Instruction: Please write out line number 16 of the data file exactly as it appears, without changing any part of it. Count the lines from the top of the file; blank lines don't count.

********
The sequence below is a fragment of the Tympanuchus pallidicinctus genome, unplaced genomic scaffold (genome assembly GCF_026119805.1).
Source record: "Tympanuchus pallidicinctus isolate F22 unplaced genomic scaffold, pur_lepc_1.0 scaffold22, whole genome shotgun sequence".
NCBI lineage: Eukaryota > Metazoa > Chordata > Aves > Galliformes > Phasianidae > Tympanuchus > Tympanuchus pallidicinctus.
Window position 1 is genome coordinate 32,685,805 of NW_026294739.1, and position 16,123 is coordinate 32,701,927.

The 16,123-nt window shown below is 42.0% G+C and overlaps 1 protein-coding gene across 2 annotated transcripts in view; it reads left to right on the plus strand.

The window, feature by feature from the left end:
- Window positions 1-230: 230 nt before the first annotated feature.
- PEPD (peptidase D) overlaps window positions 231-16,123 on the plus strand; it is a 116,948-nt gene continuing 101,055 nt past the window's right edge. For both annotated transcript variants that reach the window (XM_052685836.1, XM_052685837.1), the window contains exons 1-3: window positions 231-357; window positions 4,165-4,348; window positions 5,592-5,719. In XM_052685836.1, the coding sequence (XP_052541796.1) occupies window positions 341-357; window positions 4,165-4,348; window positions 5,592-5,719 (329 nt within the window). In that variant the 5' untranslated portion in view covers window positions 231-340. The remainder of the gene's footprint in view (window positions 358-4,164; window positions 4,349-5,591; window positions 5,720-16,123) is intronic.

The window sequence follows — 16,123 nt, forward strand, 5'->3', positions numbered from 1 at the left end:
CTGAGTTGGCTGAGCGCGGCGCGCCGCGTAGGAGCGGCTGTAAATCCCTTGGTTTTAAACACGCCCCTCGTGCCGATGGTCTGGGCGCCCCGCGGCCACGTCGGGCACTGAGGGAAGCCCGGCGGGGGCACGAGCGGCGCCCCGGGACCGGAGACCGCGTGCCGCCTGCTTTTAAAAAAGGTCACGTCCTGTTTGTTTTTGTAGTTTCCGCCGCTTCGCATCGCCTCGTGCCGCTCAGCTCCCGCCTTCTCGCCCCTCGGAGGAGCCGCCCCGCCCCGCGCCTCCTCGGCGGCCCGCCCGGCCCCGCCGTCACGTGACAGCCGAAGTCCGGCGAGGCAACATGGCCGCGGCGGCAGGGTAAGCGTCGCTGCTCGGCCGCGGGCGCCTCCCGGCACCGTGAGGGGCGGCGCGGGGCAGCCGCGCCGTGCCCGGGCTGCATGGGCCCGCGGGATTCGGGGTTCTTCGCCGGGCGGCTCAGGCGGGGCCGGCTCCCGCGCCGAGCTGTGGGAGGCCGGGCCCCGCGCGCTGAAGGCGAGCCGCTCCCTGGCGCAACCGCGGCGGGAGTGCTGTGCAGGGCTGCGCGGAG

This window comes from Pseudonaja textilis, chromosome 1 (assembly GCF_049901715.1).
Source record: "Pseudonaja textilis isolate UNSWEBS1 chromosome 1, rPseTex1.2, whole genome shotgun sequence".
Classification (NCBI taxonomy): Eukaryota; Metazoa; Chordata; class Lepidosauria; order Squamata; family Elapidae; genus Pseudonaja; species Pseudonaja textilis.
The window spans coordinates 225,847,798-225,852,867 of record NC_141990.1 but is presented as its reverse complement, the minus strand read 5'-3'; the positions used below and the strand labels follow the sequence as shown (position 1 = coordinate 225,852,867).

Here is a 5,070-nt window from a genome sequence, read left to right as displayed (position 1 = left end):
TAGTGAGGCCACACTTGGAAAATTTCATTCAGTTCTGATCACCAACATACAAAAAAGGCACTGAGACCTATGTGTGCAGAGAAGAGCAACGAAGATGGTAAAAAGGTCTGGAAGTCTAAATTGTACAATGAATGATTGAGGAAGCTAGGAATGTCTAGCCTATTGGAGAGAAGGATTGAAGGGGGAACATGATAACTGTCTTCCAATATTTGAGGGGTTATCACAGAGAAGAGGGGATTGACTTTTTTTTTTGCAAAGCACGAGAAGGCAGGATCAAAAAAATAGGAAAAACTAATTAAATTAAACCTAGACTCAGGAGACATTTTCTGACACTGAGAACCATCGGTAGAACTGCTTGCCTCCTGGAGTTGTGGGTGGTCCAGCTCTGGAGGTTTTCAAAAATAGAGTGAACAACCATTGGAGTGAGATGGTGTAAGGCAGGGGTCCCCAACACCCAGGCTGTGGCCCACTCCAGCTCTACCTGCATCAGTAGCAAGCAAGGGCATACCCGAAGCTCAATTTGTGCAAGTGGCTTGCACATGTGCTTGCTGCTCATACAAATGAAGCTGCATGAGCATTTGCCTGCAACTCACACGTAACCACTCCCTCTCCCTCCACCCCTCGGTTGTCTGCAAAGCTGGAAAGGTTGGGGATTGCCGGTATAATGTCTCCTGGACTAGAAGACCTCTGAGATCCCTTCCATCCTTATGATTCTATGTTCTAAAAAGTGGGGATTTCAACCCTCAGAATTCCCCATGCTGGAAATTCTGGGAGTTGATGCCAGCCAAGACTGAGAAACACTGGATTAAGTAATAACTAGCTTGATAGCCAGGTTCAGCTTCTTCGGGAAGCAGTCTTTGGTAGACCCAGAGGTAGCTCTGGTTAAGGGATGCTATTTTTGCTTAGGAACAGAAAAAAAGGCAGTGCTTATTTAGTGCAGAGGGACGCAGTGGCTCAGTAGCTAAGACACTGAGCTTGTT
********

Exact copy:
TAGTGAGGCCACACTTGGAAAATTTCATTCAGTTCTGATCACCAACATACAAAAAAGGCACTGAGACCTATGTGTGCAGAGAAGAGCAACGAAGATGGTAAAAAGGTCTGGAAGTCTAAATTGTACAATGAATGATTGAGGAAGCTAGGAATGTCTAGCCTATTGGAGAGAAGGATTGAAGGGGGAACATGATAACTGTCTTCCAATATTTGAGGGGTTATCACAGAGAAGAGGGGATTGACTTTTTTTTTTGCAAAGCACGAGAAGGCAGGATCAAAAAAATAGGAAAAACTAATTAAATTAAACCTAGACTCAGGAGACATTTTCTGACACTGAGAACCATCGGTAGAACTGCTTGCCTCCTGGAGTTGTGGGTGGTCCAGCTCTGGAGGTTTTCAAAAATAGAGTGAACAACCATTGGAGTGAGATGGTGTAAGGCAGGGGTCCCCAACACCCAGGCTGTGGCCCACTCCAGCTCTACCTGCATCAGTAGCAAGCAAGGGCATACCCGAAGCTCAATTTGTGCAAGTGGCTTGCACATGTGCTTGCTGCTCATACAAATGAAGCTGCATGAGCATTTGCCTGCAACTCACACGTAACCACTCCCTCTCCCTCCACCCCTCGGTTGTCTGCAAAGCTGGAAAGGTTGGGGATTGCCGGTATAATGTCTCCTGGACTAGAAGACCTCTGAGATCCCTTCCATCCTTATGATTCTATGTTCTAAAAAGTGGGGATTTCAACCCTCAGAATTCCCCATGCTGGAAATTCTGGGAGTTGATGCCAGCCAAGACTGAGAAACACTGGATTAAGTAATAACTAGCTTGATAGCCAGGTTCAGCTTCTTCGGGAAGCAGTCTTTGGTAGACCCAGAGGTAGCTCTGGTTAAGGGATGCTATTTTTGCTTAGGAACAGAAAAAAAGGCAGTGCTTATTTAGTGCAGAGGGACGCAGTGGCTCAGTAGCTAAGACACTGAGCTTGTT